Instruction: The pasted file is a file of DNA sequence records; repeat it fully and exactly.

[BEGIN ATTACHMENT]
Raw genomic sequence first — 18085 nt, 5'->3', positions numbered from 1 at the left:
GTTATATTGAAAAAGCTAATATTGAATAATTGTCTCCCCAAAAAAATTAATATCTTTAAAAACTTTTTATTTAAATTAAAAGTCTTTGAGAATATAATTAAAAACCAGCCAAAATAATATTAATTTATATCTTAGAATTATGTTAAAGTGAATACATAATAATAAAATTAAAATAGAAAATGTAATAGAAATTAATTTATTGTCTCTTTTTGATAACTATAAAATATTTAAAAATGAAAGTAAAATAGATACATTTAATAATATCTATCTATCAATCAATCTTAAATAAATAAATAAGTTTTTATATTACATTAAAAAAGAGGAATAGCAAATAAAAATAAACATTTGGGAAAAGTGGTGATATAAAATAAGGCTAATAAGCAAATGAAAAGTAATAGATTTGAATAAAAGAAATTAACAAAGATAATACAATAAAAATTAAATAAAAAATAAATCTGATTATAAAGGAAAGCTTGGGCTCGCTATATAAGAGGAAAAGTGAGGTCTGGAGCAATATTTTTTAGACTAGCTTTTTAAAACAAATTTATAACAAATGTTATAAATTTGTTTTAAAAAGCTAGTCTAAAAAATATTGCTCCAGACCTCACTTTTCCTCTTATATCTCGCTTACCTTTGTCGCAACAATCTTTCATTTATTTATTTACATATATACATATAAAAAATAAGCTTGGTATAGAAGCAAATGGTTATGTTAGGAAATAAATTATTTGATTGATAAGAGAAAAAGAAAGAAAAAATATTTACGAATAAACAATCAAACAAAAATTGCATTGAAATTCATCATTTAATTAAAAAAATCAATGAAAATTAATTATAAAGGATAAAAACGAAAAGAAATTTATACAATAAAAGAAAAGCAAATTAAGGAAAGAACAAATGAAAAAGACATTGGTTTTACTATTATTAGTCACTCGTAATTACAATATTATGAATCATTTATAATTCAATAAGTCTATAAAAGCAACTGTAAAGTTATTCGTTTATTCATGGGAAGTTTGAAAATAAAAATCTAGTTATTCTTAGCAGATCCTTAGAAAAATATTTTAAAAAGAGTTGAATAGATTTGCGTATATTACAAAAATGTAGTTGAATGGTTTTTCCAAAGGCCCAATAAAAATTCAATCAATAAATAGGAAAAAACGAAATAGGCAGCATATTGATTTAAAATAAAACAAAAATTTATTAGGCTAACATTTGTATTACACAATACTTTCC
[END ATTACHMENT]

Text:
Raw genomic sequence first — 18085 nt, 5'->3', positions numbered from 1 at the left:
GTTATATTGAAAAAGCTAATATTGAATAATTGTCTCCCCAAAAAAATTAATATCTTTAAAAACTTTTTATTTAAATTAAAAGTCTTTGAGAATATAATTAAAAACCAGCCAAAATAATATTAATTTATATCTTAGAATTATGTTAAAGTGAATACATAATAATAAAATTAAAATAGAAAATGTAATAGAAATTAATTTATTGTCTCTTTTTGATAACTATAAAATATTTAAAAATGAAAGTAAAATAGATACATTTAATAATATCTATCTATCAATCAATCTTAAATAAATAAATAAGTTTTTATATTACATTAAAAAAGAGGAATAGCAAATAAAAATAAACATTTGGGAAAAGTGGTGATATAAAATAAGGCTAATAAGCAAATGAAAAGTAATAGATTTGAATAAAAGAAATTAACAAAGATAATACAATAAAAATTAAATAAAAAATAAATCTGATTATAAAGGAAAGCTTGGGCTCGCTATATAAGAGGAAAAGTGAGGTCTGGAGCAATATTTTTTAGACTAGCTTTTTAAAACAAATTTATAACAAATGTTATAAATTTGTTTTAAAAAGCTAGTCTAAAAAATATTGCTCCAGACCTCACTTTTCCTCTTATATCTCGCTTACCTTTGTCGCAACAATCTTTCATTTATTTATTTACATATATACATATAAAAAATAAGCTTGGTATAGAAGCAAATGGTTATGTTAGGAAATAAATTATTTGATTGATAAGAGAAAAAGAAAGAAAAAATATTTACGAATAAACAATCAAACAAAAATTGCATTGAAATTCATCATTTAATTAAAAAAATCAATGAAAATTAATTATAAAGGATAAAAACGAAAAGAAATTTATACAATAAAAGAAAAGCAAATTAAGGAAAGAACAAATGAAAAAGACATTGGTTTTACTATTATTAGTCACTCGTAATTACAATATTATGAATCATTTATAATTCAATAAGTCTATAAAAGCAACTGTAAAGTTATTCGTTTATTCATGGGAAGTTTGAAAATAAAAATCTAGTTATTCTTAGCAGATCCTTAGAAAAATATTTTAAAAAGAGTTGAATAGATTTGCGTATATTACAAAAATGTAGTTGAATGGTTTTTCCAAAGGCCCAATAAAAATTCAATCAATAAATAGGAAAAAACGAAATAGGCAGCATATTGATTTAAAATAAAACAAAAATTTATTAGGCTAACATTTGTATTACACAATACTTTCC